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In re Marriage of Stefaniga

Court of Appeals of Arizona, First Division, Department E

July 11, 2013

In re the Marriage of: DUMITRU STEFANIGA, Petitioner/Appellant,
v.
EUNICE STEFANIGA, Respondent/Appellee.

Not for Publication -Rule 28, Arizona Rules of Civil Appellate Procedure

Appeal from the Superior Court in Maricopa County Cause No. FC2011-053114 The Honorable Gerald Porter, Judge

Daniel J. Siegel, P.C. Daniel J. Siegel Attorney for Petitioner/Appellant.

Gerald D. Sherrill Attorney for Respondent/Appellee.

MEMORANDUM DECISION

MICHAEL J. BROWN, Judge.

¶1 Dumitru Stefaniga ("Husband") appeals the superior court's dissolution decree characterizing the marital home as community property and awarding the home to Eunice Stefaniga ("Wife") . For the following reasons, we vacate that portion of the decree as well as the court's award of attorney's fees and remand for proceedings consistent with this decision.

BACKGROUND

¶2 Husband and Wife married on April 7, 1998. Three months before their marriage, Husband purchased a house (the marital residence) with a down payment of $2800.

¶3 In July 2011, Wife obtained an order of protection that granted her exclusive use of the marital residence.[1] On October 3, 2011, Husband filed a petition for dissolution of marriage asserting he acquired the marital residence as his sole and separate property and therefore he should be awarded the residence upon dissolution. On October 14, 2011, after Husband filed the petition for dissolution, Wife obtained a subsequent order of protection, which again granted her exclusive use and possession of the residence.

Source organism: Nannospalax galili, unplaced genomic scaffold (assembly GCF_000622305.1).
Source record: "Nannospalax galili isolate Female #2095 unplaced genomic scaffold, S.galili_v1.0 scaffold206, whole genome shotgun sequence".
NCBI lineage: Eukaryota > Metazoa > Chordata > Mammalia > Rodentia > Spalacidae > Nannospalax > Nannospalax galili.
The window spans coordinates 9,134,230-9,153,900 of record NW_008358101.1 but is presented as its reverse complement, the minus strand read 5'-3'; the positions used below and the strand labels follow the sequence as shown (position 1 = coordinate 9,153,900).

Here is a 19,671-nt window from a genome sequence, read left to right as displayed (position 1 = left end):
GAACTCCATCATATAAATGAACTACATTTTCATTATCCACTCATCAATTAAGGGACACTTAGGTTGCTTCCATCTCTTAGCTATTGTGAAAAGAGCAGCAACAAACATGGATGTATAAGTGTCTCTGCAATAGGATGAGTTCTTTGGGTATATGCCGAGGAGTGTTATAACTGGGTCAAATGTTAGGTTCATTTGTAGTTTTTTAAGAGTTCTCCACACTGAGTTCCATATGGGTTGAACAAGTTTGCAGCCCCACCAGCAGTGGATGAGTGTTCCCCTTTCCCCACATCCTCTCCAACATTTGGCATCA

¶4 In Wife's response to the petition for dissolution, she admitted that Husband purchased the marital residence as his sole and separate property. Likewise, in the parties' joint prehearing statement, Wife again acknowledged that the marital residence is "technically" Husband's sole and separate property. Wife requested, however, that the equity in the marital home "be considered community property" and that she be awarded the residence and ordered to pay Husband his one-half interest of the equity in the home. For reasons not clear from the record, [2] at trial Wife took the position that the residence is community property. Thus, both parties asked the court to award them the residence.

¶5 The superior court subsequently issued its decree dissolving the marriage. As pertinent here, the court found that the marital residence was community property, "with the exception of the down payment of $2800" which the court found to be Husband's sole and separate property. The court awarded Wife the residence and ordered her to pay Husband $14, 987.50[3] for his one-half interest in the community equity. The court also ordered Wife to refinance the home to remove Husband's name from the mortgages or sell the home at Wife's expense. The court ordered Husband to pay $4000 to Wife for her attorneys' fees and costs.

¶6 Following the superior court's denial of Wife's motion for a new trial, Husband timely appealed. We have jurisdiction pursuant to Arizona Revised Statutes ("A.R.S.") section 12-2101(A)(2).

DISCUSSION

¶7 Husband contends the superior court erred by characterizing the marital residence as community property and awarding the property to Wife. Specifically, Husband argues the marital residence is his sole and separate property and Wife is therefore entitled only to a one-half interest in the community's equitable lien on the property.

¶8 "In Arizona, property owned or acquired by either spouse prior to marriage is separate property and does not change its character after the marriage except by agreement or operation of law." Drahos v. Rens, 149 Ariz. 248, 249, 717 P.2d 927, 928 (App. 1985); see also A.R.S. § 25-213. "[A] residence which is separate property does not change its character because it is used as a family home and mortgage payments are made from community funds." Drahos, 149 Ariz. at 249, 717 P.2d at 928. We review de novo the characterization of property as community or separate. In re Marriage of Pownall, 197 Ariz. 577, 581, ¶ 15, 5 P.3d 911, 915 (App. 2000).